Use a small can or bucket to collect potato peels, eggshells, leftover vegetables, greens, bread, coffee grounds, and any other food waste that you create in your household that isn’t an animal product. Weigh the container to get an average amount of food waste that you go through in a week, and then you will be able to approximate the size of the containers you will need for your worm farm.
You will need about one square foot of surface area for each pound of garbage that you feed to your worms each week. A bin eight inches by two feet by two feet, for example, will accommodate four pounds of food waste per week, which is just about perfect for a one- or two-person household. Larger families will need a larger worm farm. A box one feet by two feet by three feet will accommodate six to six and a half pounds of waste.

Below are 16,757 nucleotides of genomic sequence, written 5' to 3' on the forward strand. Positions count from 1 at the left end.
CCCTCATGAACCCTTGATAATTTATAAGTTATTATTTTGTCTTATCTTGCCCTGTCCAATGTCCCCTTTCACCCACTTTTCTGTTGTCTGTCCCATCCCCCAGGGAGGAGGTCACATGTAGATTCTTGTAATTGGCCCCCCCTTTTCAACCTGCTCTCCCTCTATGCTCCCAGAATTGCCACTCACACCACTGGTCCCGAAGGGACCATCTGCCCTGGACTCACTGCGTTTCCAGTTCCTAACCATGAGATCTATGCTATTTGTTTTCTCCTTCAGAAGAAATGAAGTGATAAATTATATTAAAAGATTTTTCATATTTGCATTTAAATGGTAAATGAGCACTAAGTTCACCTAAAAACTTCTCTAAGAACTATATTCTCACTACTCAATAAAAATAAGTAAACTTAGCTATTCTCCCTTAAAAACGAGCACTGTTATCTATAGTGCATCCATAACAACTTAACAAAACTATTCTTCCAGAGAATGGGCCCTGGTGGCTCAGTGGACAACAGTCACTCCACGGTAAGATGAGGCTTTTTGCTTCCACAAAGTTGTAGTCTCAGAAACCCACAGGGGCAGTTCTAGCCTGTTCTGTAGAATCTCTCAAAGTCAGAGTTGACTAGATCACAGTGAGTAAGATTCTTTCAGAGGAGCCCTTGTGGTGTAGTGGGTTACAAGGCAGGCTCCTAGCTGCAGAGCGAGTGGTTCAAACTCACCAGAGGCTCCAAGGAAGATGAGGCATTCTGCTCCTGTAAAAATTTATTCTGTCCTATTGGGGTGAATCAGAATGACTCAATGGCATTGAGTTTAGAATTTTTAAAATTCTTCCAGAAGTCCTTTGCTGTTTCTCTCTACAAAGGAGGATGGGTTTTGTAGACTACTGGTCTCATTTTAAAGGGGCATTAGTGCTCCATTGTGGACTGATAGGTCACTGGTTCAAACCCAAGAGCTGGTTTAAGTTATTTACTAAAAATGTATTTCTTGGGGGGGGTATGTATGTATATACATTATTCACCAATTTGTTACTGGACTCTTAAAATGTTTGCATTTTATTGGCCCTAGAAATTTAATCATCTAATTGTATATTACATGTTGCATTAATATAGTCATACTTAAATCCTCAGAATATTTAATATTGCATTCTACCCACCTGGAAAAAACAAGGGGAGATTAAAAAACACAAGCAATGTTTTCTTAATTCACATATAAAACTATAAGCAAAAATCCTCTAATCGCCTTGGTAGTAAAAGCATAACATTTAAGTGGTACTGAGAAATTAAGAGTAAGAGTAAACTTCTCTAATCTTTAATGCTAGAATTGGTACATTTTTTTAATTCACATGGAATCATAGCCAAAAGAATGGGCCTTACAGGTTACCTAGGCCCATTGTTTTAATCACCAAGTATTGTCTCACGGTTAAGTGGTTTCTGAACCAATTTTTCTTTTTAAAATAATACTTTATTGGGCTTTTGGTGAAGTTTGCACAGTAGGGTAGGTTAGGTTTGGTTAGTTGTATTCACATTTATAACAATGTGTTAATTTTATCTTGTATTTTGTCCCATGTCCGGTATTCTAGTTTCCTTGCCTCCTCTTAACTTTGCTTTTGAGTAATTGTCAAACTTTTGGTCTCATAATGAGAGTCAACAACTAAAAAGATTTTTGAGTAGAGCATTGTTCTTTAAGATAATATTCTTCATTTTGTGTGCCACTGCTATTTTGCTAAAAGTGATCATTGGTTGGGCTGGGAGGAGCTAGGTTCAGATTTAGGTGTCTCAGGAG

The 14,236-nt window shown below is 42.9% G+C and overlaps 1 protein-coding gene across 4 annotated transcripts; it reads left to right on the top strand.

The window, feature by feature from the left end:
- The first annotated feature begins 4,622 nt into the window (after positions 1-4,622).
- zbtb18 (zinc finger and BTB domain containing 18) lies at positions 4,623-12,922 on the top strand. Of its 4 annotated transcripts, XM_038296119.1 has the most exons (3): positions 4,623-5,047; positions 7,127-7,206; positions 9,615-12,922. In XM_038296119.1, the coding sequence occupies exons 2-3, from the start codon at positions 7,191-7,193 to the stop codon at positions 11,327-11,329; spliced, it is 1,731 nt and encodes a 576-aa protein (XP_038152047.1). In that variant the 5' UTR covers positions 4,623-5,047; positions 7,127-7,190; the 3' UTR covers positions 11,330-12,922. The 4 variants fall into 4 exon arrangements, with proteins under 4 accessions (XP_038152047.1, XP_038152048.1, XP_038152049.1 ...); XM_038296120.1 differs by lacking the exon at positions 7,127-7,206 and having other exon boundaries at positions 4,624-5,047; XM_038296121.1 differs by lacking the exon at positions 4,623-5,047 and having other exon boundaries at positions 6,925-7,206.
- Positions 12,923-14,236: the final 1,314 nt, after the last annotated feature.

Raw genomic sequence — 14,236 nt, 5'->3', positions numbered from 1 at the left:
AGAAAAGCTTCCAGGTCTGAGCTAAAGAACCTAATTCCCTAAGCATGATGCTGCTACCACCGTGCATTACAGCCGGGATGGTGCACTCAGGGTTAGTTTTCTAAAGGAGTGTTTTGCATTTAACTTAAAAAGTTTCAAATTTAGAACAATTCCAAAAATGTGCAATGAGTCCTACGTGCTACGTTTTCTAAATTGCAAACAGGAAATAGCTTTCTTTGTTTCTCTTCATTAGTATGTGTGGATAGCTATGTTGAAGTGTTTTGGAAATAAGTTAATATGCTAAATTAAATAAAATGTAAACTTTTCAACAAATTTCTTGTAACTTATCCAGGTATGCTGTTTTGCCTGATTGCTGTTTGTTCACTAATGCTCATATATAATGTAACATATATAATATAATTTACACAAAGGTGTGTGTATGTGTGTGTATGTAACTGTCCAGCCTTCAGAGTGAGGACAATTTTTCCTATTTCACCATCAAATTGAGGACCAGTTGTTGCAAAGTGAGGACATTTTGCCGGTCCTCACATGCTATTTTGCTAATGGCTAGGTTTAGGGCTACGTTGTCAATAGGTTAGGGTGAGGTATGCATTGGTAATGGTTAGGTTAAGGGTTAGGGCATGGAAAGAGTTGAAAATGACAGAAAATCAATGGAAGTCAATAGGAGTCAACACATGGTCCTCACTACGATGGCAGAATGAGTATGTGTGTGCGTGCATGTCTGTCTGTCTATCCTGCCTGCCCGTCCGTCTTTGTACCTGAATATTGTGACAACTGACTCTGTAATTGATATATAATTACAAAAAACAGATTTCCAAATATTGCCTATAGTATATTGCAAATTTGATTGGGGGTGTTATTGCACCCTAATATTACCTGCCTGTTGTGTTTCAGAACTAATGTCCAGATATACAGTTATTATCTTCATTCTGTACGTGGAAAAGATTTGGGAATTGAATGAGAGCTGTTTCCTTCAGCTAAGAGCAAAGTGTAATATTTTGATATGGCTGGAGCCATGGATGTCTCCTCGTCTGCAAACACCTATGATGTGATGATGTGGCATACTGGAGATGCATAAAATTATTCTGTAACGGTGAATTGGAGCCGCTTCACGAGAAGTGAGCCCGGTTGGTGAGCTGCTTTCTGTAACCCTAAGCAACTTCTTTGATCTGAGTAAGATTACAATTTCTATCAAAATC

Red wigglers are more comfortable near the surface area and not usually accustomed to burrowing deep down to search for food, so a shallow bin with a large surface area is much more preferable than a deep, tall bin.
Step 1: Make the Worm Bins
Drill about 20 holes into the bottom of one bin and about 10 to 15 holes in the lid of the same bin. Leave the other bin the way it is. In the undrilled bin, place the flowerpot or brick in the bottom of the bin, and put the drilled bin on top so that there is some space underneath for drainage.
Step 2: Prepare the Bedding
Lay out a nice layer of torn newspaper scraps and dried leaves, and wet them down with water. The consistency should be moist but fluffy, kind of like a wet sponge.
Step 3: Add in the Worm Food
Layer in worm food underneath a few layers of bedding. A nice mix of kitchen scraps is best. Just be sure to avoid animal products, such as meat, bones, and dairy, as well as any oily waste. Fruit and vegetable scraps work great, as do citrus peels and coffee grounds.